Attractive arcades

New eye-catcher in Pécs: a market hall with immaculate surfaces

Data & Facts

  • Project 

    Pécs market hall, Hungary

  • Contractor 

    B. Build & Trade Kft., Budapest, Hungary
    Shell construction: Tura Group

  • MEVA systems 

    Mammut 350 wall formwork
    MEP shoring tower
    Triplex heavy-duty brace

  • Engineering and support 

    MEVA Zsalurendszerek Zrt., Budapest, Hungary

A newly built market hall in the Hungarian city of Pécs

Exceptional in more ways than one: apart from impressing with bright architecture and colossal arches, it was constructed with eco-efficient concrete. MEVA also contributed to the successful site operations.

In summer, Hungary's fifth-largest city, Pécs, witnessed the completion of the structural works for a new market hall, a blend of modern and classical architecture, lightweight and linear, featuring long sequences of arches. The city authorities had mandated B. Build & Trade Kft. to erect the monolithic reinforced-concrete structure. The contractor opted
to use the Mammut 350 wall formwork system, the MEP shoring tower and Triplex heavy-duty braces, supplied by MEVA Hungary.

Arches big and small
The attractive newbuild occupying a 1,750 m² footprint will soon replace the existing old market hall. Even from afar, the market hall is a veritable eye-catcher. It comprises two series of 11 smaller arches, each with a clear width of 8.10 m, on the longitudinal fronts. Standing perpendicular to these are two external and 12 internal arches which are
even bigger, with a clear span of 13.60 m, and lend the interior an airy feel. While the curved openings give the impression of having simply been cut out of the expansive wall surfaces, their creation demanded in-depth design and construction expertise.

Two semi-circular steel-mesh brackets, 13.60 m and 8.10 m wide respectively and custom designed by the Tura Group, were placed exactly between the top edges of the precast-concrete piers and supported by MEVA MEP shoring towers at a height of 4 m. Large, high-performance Mammut 350 formwork panels were then mounted on and over the steel-mesh brackets. To keep construction times short, the contractor deployed maximum- sized formwork assemblies for swift movement by crane between work locations.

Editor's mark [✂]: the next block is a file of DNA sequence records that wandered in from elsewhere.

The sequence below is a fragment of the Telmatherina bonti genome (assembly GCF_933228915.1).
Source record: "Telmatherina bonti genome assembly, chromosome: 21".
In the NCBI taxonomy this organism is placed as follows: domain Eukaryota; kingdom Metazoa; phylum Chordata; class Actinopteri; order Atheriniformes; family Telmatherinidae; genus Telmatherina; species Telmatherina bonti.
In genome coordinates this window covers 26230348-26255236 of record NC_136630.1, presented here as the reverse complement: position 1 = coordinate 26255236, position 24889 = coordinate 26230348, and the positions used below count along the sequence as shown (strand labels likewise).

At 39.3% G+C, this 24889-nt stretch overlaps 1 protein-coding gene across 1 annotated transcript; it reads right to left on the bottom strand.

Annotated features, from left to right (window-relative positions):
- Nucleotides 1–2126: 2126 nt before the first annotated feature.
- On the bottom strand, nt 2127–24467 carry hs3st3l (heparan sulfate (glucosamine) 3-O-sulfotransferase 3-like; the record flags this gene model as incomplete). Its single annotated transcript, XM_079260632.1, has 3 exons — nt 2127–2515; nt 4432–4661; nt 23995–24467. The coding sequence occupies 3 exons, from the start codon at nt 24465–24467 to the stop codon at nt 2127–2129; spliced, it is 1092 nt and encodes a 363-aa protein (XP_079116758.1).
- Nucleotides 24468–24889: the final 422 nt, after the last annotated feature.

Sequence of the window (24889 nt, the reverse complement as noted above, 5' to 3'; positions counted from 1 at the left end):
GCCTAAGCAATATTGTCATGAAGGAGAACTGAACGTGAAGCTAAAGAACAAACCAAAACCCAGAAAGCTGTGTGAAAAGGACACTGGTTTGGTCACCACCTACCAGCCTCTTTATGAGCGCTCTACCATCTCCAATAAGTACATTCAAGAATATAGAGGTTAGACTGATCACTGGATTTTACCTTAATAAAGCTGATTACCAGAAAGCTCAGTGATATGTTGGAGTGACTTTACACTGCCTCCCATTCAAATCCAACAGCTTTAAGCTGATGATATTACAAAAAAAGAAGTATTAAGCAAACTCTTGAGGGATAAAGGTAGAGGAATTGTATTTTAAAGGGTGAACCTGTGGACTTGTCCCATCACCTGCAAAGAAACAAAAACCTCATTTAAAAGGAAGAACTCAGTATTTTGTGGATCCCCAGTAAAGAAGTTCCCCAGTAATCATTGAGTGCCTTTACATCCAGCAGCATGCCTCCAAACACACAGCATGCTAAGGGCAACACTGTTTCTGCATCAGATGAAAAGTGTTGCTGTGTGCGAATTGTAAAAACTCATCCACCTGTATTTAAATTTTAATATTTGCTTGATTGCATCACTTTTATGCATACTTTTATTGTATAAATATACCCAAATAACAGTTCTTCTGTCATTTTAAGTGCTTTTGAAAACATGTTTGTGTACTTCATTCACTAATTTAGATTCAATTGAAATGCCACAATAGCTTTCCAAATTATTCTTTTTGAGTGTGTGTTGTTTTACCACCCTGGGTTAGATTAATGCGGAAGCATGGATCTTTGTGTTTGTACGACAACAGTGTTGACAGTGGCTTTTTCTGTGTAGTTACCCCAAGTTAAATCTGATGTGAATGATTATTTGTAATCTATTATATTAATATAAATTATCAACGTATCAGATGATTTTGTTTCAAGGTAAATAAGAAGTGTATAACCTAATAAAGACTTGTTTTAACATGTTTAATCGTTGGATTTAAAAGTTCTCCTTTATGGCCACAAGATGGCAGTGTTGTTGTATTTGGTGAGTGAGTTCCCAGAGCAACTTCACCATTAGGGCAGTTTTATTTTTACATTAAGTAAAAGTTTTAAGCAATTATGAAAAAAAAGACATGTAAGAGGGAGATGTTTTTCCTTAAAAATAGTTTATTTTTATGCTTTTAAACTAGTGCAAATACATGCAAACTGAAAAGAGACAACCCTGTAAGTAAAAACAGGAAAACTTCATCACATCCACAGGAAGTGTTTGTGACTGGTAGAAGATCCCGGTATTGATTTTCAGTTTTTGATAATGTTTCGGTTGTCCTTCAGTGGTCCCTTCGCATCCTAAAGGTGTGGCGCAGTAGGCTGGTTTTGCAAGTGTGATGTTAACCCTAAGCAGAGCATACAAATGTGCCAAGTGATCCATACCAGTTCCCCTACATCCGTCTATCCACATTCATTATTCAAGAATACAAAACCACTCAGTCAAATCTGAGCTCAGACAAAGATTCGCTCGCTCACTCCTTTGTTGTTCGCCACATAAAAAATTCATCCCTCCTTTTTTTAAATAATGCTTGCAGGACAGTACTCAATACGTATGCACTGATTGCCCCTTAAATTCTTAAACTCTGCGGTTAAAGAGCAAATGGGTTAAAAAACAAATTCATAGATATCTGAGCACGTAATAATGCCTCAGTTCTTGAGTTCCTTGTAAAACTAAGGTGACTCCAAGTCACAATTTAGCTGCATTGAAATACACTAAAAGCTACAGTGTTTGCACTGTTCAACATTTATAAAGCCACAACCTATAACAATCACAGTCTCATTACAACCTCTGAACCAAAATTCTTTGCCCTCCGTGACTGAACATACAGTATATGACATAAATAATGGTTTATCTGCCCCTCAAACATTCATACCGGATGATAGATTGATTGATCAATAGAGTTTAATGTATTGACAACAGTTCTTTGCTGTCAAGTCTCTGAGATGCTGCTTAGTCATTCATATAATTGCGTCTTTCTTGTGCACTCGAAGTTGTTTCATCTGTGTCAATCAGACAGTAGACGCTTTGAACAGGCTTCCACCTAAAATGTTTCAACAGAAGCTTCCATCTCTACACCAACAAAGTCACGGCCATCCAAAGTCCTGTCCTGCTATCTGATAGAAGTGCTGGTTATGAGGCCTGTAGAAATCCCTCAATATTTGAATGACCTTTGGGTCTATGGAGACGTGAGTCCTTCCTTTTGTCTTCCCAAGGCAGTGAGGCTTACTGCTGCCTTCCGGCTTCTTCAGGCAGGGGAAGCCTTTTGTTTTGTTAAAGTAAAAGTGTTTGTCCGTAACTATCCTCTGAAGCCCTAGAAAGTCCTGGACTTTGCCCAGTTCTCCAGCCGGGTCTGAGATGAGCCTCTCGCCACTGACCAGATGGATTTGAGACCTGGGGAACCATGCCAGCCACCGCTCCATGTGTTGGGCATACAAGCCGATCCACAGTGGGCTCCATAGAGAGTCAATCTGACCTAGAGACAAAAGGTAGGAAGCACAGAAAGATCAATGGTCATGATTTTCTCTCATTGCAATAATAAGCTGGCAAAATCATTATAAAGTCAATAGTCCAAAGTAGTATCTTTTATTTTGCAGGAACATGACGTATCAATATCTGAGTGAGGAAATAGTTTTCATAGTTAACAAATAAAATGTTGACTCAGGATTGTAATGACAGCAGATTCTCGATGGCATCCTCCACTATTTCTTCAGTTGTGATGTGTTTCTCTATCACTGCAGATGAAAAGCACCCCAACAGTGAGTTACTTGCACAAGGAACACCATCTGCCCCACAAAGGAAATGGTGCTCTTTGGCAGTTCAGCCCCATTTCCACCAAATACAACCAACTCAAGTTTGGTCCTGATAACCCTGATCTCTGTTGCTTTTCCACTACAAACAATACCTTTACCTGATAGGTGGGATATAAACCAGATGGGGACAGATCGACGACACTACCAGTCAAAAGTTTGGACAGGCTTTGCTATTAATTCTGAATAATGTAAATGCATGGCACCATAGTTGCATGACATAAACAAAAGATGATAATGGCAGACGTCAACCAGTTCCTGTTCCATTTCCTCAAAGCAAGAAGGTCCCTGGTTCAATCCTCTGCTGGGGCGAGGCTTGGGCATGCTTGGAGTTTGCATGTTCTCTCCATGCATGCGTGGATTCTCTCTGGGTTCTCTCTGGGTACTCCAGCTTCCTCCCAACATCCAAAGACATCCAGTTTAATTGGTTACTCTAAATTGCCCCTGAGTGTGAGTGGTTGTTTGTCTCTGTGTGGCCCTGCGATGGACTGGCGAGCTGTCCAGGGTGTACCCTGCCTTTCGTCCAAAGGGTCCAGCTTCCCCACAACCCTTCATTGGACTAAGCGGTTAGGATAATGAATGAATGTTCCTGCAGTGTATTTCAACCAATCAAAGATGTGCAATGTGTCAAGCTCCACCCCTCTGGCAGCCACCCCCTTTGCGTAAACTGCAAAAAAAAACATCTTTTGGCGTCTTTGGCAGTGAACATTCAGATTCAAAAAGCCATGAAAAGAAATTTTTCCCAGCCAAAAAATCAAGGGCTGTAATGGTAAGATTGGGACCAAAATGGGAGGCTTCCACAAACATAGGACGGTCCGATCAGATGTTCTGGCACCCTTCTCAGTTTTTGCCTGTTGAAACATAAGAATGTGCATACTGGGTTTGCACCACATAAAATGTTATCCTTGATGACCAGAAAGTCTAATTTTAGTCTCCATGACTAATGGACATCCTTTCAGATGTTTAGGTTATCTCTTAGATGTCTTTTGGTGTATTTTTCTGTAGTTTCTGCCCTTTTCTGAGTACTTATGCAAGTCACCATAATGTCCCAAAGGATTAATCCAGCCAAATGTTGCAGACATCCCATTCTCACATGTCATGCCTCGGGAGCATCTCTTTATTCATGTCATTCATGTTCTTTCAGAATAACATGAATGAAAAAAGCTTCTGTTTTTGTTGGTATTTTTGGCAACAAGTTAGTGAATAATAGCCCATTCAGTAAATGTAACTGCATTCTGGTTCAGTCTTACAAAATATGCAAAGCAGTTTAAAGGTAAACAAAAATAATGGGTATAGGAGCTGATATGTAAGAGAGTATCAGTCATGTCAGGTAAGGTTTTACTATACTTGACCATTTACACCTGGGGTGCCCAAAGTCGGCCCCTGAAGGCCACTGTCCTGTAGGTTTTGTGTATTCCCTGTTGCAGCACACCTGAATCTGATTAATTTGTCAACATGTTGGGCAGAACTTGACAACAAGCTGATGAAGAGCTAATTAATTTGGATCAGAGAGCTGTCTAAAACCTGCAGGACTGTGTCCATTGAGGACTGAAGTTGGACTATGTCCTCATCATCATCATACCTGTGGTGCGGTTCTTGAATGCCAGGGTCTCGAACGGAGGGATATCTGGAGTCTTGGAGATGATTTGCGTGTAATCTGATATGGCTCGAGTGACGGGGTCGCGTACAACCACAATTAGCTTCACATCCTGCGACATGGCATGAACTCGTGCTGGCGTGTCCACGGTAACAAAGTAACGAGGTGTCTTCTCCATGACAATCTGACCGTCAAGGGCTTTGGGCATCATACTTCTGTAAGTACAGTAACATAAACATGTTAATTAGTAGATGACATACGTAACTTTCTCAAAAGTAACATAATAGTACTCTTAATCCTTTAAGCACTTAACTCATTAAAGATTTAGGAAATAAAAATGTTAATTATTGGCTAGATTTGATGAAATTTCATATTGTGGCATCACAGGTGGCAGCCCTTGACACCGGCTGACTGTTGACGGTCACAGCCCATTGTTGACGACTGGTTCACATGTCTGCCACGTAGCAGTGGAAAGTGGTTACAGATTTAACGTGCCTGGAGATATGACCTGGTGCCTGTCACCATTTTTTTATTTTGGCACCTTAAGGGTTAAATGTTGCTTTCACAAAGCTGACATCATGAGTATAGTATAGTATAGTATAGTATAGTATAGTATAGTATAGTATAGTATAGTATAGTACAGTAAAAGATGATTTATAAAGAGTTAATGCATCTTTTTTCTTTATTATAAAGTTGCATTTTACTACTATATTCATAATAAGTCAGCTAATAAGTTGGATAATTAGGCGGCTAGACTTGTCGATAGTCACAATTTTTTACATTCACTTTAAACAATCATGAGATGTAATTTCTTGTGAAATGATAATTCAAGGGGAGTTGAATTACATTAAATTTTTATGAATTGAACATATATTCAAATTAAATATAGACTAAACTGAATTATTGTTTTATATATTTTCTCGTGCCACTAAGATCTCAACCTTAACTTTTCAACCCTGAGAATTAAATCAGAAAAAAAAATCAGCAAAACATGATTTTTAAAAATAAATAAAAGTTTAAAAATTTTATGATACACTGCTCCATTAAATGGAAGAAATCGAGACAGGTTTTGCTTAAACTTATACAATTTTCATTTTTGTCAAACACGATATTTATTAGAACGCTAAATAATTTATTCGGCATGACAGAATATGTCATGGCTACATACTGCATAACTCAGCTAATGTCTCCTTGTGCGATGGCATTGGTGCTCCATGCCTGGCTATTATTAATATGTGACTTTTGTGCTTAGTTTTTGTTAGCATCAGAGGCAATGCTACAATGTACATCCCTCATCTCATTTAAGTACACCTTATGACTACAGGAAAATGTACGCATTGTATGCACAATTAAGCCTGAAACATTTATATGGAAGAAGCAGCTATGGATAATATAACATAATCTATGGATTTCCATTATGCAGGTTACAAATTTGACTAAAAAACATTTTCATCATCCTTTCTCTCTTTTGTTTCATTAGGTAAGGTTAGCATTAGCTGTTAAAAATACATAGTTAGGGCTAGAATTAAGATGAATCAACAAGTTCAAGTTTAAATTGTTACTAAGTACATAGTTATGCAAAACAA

High loads and wind pressure
The modular MEP shoring tower vouched for safety and stability, as it was easily able to carry the weight of the steel-mesh brackets, formwork and concreted walls. The versatility offered by the differently sized MEP frames and flexible vertical adjustment enabled the B. Build team to precision-align the various assemblies in accordance with the building  geometry. As the system consists of only a few basic components, it is quick and easy to put together, without creating any dense “forests” of props. The workers thus enjoyed
ample room to manoeuvre. The 13 m tall formwork assemblies were effortlessly stabilised against wind pressure and other loads by the modular Triplex braces.

Aesthetic concrete finish
One particular feature of the Mammut 350 system turned out to be a real blessing on this project: the symmetrical tie hole and joint pattern of the formwork panels, whether placed horizontally or vertically, allowed the concrete surfaces to be designed in line with aesthetic criteria. Throughout the construction period, the alkus all-plastic facings, fitted as standard, guaranteed the creation of homogeneous architectural concrete finishes to all the walls. Moreover, the simplicity of cleaning and patching the alkus facings proved a real time-saver on site.

The arcade building’s large concrete surfaces, including two of the big internal arches, were cast with expansion joints in order to prevent stress cracking due to the varying expansion properties of the materials in the filigree assembly. As a further precaution, the deployed concrete incorporated a special cement supplied by Lafarge as a binder,
which reduces the proneness to cracking of structural concrete.

To speed up site operations and thereby cut construction costs, the scheme in southern Hungary made provision for early stripping. In addition, the cement from the Lafarge factory in Királyegyháza is more eco-efficient than other binders as it is produced by a process involving up to 40% lower carbon dioxide emissions due to a reduced proportion of clinker. This, together with the use of the durable, resource-efficient and wood-free alkus facings on the Pécs market hall project, is fully in keeping with Hungary’s “Build Greener” campaign.